Germany: Laschet faces ‘battle’ to be chancellor says expert
Daniel Kawczynski was speaking after remarks by CDU leader Mr Laschet on Friday in relation to the controversial oil pipeline, which will bring liquified gas directly from Vladimir Putin’s Russia. The development has been the subject of significant criticism, not least from Joe Biden and his predecessor as US President Donald Trump, with opponents concerned at the bypassing of Ukraine and Belarus.
Concerns have intensified still further since Russia’s recent build-up of troops on its border with Ukraine.
Mr Laschet, speaking during a televised debate which focused on foreign and security policy, said of Nord Stream 2, which is now 95 percent complete: “I stand by the project and consider it important.”
Referring to Mr Biden’s announcement that the USA would not be imposing sanctions on companies involved in the development, Mr Laschet, sometimes dubbed “mini-Merkel” as a result of his close adherence to Mrs Merkel’s political ideals, suggested he would not be influenced by international disapproval.
Armin Laschet’s closeness politically to Angela Merkel has seen him dubbed “mini-Merkel”
Russia’s President Vladimir Putin
He explained: “This decision on how we organise our energy supply we make ourselves, by the way, and so it is a good signal that the policy of President Trump has ended.”
“Germany always has Ukraine’s security in mind.”
Mr Kawczynski, MP for Shrewsbury and Atcham, told Express.co.uk: “I’m very disappointed – obviously, NATO is a very exclusive club, it only has 30 members and it’s the most successful military alliance in my lifetime.
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A giant effigy intended as an amalgam of Armin Laschet and Angela Merkel
“With that extraordinary privilege comes a responsibility not only to our fellow NATO partners in Central and Eastern Europe who themselves are very publicly outlining their fears about the ramifications of this pipeline, perhaps not today, perhaps not tomorrow but in the ensuing years.
“And ultimately if one day is replaced by somebody who is even more confrontational, and has an even greater sense of asserting Russian influence and power then this pipeline is obviously something which is going to enable them to do that.”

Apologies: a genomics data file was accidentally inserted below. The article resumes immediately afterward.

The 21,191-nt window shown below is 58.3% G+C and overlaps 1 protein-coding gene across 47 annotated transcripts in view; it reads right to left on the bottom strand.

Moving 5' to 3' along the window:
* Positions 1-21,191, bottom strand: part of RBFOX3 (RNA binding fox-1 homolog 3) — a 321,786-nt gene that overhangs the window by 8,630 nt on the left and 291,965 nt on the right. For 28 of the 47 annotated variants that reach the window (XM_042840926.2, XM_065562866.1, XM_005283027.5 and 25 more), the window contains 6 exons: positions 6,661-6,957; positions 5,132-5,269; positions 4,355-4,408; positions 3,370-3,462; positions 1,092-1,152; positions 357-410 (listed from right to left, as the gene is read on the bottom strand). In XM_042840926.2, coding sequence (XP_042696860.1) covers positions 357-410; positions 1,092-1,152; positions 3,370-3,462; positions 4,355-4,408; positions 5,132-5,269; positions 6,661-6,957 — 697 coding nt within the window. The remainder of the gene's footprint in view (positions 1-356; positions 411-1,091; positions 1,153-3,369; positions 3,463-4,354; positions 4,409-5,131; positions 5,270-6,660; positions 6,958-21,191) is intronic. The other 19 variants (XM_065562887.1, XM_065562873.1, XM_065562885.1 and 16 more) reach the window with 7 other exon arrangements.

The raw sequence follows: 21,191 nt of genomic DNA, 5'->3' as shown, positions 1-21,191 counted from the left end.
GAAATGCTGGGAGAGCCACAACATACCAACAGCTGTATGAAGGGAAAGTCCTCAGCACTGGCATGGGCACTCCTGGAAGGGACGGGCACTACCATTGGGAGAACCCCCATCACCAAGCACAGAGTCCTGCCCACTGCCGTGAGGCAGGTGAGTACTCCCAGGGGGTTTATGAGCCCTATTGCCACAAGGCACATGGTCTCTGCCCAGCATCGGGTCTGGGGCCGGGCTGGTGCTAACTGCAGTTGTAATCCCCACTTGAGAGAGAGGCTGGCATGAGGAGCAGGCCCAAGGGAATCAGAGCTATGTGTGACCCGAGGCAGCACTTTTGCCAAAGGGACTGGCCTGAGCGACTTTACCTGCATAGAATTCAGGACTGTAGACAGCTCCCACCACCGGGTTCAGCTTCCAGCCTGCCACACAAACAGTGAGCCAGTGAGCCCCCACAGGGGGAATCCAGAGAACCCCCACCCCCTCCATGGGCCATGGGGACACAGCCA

Mr Kawczsynki added: “In addition to the NATO partners, I refer to Ukraine, and Belarus, which are countries very sensitive to any form of energy manipulation by Russia because they’re so dependent on those Russian gas supplies.
Armin Laschet is hoping to succeed Mrs Merkel as Germany’s Chancellor
Nord Stream 2 is 95 percent complete
“In fact, Ukraine is going to lose, according to some estimates, up to $3-$4billion a year for transit costs.
“So all of this is something which is creating a great deal of problems, and I’m very disappointed of course with the German response.
“It is also very disappointing to see the American President, actually back down from sanctions against this project when we are so close to a potential huge change in German politics.”
Angela Merkel timeline
With the Greens looking likely to be the CDU’s partners in a post-election coalition, Mr Kawczynski explained: “I’m interested in a geopolitical perspective, whereas I think the Greens in Germany are interested purely from, from an environmental perspective.
“If you can merge environmental factors with military and strategic factors, this should be a very interesting story for many people interested in both.”
Asked about the prospects of Mr Laschet becoming Germany’s Chancellor, he said: “What I would say is that those sort of comments are obviously highly regrettable and not in keeping with the lead that Germany, ostensibly ought to be giving.
“The Germans are very quick to lecture Poland, about CO2 emissions and the need to have more green technology whilst continuing to build huge amounts of coal power stations.
US President Joe Biden
“There is a sense of the resistance of perhaps hypocrisy here. Germany is at the forefront in trying to establish commonality across the whole of Europe through the European Union.
He added: “This flies in the face of what is meant to be a common EU energy policy.
“It is a sort of I’m all right, Jack scenario – as long as they get their cheap gas from Russia and continue to pour billions of dollars in into Russia they’re okay.
“That is that is not in keeping with the principles, I would argue, in fact the concept of the European Union.”